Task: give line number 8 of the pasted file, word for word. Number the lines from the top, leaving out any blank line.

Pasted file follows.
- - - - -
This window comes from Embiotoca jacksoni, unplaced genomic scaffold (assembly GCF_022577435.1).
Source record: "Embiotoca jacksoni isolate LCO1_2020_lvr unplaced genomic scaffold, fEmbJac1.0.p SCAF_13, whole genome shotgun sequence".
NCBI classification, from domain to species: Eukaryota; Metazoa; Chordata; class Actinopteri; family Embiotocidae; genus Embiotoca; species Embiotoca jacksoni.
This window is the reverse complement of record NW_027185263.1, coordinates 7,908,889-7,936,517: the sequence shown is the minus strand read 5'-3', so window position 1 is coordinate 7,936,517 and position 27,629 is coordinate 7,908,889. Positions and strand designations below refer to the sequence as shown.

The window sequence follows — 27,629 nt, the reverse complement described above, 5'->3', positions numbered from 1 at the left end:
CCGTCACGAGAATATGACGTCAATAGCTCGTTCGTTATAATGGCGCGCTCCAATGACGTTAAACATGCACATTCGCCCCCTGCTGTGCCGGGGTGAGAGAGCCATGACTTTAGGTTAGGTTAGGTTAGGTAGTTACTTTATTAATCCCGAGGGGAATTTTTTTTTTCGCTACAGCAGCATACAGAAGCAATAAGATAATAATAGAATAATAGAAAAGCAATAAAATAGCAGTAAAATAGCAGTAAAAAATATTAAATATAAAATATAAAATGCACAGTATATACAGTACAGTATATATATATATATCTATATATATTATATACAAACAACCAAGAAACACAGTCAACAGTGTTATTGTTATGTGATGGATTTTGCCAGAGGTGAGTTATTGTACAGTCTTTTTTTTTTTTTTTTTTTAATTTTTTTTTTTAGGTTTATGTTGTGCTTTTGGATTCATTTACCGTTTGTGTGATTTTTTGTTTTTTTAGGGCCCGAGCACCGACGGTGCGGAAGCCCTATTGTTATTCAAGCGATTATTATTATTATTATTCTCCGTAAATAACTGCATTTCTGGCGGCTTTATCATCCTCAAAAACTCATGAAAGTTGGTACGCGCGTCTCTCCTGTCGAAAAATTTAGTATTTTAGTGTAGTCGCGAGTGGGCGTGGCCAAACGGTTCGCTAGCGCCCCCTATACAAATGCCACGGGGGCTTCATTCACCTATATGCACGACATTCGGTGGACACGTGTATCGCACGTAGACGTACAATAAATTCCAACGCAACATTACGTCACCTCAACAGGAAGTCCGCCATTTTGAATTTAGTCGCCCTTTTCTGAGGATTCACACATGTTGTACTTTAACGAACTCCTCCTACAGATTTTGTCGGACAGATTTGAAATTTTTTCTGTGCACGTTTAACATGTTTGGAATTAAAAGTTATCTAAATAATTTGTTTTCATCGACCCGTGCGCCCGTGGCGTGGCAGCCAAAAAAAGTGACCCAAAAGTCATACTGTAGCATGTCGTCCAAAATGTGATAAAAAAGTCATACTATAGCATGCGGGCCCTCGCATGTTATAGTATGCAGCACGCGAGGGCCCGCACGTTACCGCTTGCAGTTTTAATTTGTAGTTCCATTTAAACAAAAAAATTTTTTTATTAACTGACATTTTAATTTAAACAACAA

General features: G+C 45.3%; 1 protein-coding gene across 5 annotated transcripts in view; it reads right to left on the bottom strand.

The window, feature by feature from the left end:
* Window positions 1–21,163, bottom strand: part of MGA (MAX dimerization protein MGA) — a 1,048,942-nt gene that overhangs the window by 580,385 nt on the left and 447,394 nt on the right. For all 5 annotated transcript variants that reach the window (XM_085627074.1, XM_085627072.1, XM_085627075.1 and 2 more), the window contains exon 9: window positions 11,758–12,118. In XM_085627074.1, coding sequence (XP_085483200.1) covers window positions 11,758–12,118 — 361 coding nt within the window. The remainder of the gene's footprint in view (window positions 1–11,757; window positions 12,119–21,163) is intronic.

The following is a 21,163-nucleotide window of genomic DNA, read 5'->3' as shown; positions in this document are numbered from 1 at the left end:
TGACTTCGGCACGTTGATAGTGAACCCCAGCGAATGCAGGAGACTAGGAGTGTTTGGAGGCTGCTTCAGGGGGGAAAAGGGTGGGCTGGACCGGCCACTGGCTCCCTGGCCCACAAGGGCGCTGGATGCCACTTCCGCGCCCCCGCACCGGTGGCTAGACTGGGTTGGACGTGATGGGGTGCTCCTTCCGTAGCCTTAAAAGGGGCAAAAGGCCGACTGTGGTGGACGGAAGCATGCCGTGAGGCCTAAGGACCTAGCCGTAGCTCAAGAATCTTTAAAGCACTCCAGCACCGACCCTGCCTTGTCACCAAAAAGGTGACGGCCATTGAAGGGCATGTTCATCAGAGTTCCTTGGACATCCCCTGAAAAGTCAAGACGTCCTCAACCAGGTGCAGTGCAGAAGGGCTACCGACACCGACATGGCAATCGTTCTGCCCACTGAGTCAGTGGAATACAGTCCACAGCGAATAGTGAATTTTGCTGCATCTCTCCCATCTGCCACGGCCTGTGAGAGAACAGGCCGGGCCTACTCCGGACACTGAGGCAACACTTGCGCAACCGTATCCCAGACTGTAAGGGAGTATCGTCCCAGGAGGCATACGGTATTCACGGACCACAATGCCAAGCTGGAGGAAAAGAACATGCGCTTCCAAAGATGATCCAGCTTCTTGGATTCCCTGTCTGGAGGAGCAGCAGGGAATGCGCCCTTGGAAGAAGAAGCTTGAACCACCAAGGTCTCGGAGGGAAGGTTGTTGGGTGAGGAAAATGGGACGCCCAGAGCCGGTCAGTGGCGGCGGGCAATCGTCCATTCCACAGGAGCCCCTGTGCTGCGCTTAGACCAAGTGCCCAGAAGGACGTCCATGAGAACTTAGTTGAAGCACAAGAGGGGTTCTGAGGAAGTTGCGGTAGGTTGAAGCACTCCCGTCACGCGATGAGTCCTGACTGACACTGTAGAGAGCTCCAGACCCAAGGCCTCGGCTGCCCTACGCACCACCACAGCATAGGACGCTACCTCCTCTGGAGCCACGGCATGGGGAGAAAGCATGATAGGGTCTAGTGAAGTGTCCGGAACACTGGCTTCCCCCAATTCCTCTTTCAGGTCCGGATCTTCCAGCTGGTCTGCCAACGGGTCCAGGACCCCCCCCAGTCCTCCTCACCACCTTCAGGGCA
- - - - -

The window, feature by feature from the left end: